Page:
Population growth helps drive live hog demand

US Weekly Hog Outlook, 19rd May 2007 - Weekly review of the US hog industry, written by Glenn Grimes and Ron Plain.
calendar icon 19 May 2007
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Pork exports were down again in March from a year earlier. This is the second consecutive month for exports to be below 12 months earlier. The big decrease was from Mexico, which was down 28.3 percent in March after being down 21.3 percent in February.

However, the good news is that pork exports for January - March were still up nearly three percent from 2006. But another decrease of 7.6 percent in April, which is what we had in March from last year, will pull exports down to about last year's levels for January - April.

Pork imports for January - March were down 7.7 percent from 2006. Our imports from Canada were down 5.5 percent, Denmark was down 25.1 percent, but Poland was up 19.6 percent for January - March compared to 12 months earlier.

Our net exports as a percent of production were up for January - March from 2006 but only by 0.69 percent of production. In 2006, net pork exports for these three months were 9.54 percent and they were 10.23 percent in 2007.

Live hog imports from Canada for the first three months of the year were up 7.9 percent from a year earlier. Feeder pig imports were up 6.4 percent and slaughter hog imports were up 11.4 percent from 12 months earlier.

Retail pork prices in April were 0.4 percent below March but 0.6 percent higher than April 2006. For January - April, retail pork prices were 1.1 percent above 12 months earlier.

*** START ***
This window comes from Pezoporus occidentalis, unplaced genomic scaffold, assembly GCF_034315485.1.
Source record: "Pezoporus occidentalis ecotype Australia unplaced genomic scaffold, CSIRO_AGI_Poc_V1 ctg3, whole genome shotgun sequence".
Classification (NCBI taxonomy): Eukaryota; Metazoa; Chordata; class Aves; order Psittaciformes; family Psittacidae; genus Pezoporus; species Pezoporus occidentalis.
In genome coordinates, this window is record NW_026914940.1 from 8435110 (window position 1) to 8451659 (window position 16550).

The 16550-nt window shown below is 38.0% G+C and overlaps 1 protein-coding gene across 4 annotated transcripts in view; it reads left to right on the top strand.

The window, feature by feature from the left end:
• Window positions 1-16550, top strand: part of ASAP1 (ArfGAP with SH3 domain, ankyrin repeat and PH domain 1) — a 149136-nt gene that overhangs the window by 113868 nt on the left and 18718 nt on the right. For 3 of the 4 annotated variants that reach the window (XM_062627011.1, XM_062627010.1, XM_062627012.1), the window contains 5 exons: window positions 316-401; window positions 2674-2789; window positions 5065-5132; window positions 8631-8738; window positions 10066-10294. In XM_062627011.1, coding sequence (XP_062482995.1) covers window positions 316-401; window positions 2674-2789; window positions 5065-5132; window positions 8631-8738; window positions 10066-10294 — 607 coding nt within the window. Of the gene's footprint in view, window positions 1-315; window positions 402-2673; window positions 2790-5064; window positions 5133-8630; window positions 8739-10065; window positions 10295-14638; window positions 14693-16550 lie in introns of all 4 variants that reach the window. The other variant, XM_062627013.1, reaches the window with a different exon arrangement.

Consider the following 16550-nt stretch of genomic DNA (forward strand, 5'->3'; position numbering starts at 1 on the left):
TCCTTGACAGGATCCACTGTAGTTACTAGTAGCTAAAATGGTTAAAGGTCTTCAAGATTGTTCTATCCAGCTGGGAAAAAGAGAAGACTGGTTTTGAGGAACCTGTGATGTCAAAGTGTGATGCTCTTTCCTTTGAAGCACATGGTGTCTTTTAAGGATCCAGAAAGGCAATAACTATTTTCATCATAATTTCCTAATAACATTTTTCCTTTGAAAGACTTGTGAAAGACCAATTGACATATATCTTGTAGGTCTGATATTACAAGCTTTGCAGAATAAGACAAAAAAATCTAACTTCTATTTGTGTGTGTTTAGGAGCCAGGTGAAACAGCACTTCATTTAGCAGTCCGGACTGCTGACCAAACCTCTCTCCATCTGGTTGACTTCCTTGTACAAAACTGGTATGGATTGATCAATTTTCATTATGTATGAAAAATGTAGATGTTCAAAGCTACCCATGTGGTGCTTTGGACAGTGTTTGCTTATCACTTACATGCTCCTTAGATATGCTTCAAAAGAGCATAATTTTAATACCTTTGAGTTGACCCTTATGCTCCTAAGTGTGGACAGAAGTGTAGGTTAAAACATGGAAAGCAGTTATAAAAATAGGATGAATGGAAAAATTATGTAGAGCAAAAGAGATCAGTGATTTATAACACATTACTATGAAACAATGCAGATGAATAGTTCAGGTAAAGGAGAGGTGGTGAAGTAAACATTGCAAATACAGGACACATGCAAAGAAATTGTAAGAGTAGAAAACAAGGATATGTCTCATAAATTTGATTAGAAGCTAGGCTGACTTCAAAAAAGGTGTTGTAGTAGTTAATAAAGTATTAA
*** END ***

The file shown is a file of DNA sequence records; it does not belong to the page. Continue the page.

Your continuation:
All of the increase in retail prices plus some was enjoyed by hog producers. The total marketing margin for pork for January - April was down two percent from a year earlier. For April, live hog prices were up 16.8 percent from last year while the January - April live price was up 10.2 percent from 12 months earlier.

The 2007 growth in live hog demand is from population growth, narrower marketing margins and increased net pork exports. The factor that had contributed to stronger live hog demand, which is not likely to last, is the narrower marketing margins.

Corn planting progress last week in the U.S. was much better than anticipated. The U.S. planted percentage at the end of the week of May 13 was 78 percent, up from 53 percent a week earlier. However, 2006 planted percentage at week ending May 13 was at 83 percent.

Live hog weights for barrows and gilts in Iowa-Minnesota last week at 265.9 pounds per head were 1.8 pounds below a week earlier and down 3.0 pounds per head from a year earlier. This is the largest decrease in weights from last year since mid-February and is due, at least in part, to the high corn prices.

Pork product prices inched up some this week with the cutout at $77.74 per cwt Thursday afternoon, up $0.93 per cwt from a week earlier. Pork loins were up $0.73 per cwt at $97.86 per cwt, Boston butts at $76.66 per cwt were up $2.69 per cwt, hams were down $3 per cwt at $55.33 per cwt, and bellies at $111.33 per cwt were up $4.75 per cwt from seven days earlier.

Live hog prices Friday morning were $1 per cwt lower to $2 per cwt higher compared to a week earlier. The weighted average carcass prices for negotiated hogs Friday morning were up $0.81 to $2.70 per cwt compared to seven days earlier.

The top live prices Friday morning for select markets were: Peoria $48 per cwt, St. Paul $51 per cwt and interior Missouri $50.50 per cwt.

Slaughter this week under Federal Inspection was estimated at 1,952 thousand head, down 0.3 percent from a year earlier.

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